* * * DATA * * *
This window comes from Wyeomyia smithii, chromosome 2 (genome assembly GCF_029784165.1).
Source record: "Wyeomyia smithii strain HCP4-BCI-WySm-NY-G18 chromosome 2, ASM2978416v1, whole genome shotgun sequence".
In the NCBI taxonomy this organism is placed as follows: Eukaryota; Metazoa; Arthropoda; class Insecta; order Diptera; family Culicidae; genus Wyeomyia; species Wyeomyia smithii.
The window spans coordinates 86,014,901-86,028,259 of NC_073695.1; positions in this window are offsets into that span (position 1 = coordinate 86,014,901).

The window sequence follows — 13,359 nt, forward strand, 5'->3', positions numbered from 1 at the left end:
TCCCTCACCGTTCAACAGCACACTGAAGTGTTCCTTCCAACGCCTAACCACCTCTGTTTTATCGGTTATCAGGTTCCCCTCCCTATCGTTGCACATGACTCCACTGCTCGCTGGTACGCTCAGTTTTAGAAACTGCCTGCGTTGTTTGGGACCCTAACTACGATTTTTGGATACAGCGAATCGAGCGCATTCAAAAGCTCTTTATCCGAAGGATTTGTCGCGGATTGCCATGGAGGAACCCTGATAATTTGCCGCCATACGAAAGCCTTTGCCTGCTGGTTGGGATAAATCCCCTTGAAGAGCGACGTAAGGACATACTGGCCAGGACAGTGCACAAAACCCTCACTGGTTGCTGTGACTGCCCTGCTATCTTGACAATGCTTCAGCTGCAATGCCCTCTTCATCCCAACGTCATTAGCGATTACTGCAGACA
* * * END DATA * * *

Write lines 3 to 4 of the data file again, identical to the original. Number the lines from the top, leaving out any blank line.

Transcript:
In the NCBI taxonomy this organism is placed as follows: Eukaryota; Metazoa; Arthropoda; class Insecta; order Diptera; family Culicidae; genus Wyeomyia; species Wyeomyia smithii.
The window spans coordinates 86,014,901-86,028,259 of NC_073695.1; positions in this window are offsets into that span (position 1 = coordinate 86,014,901).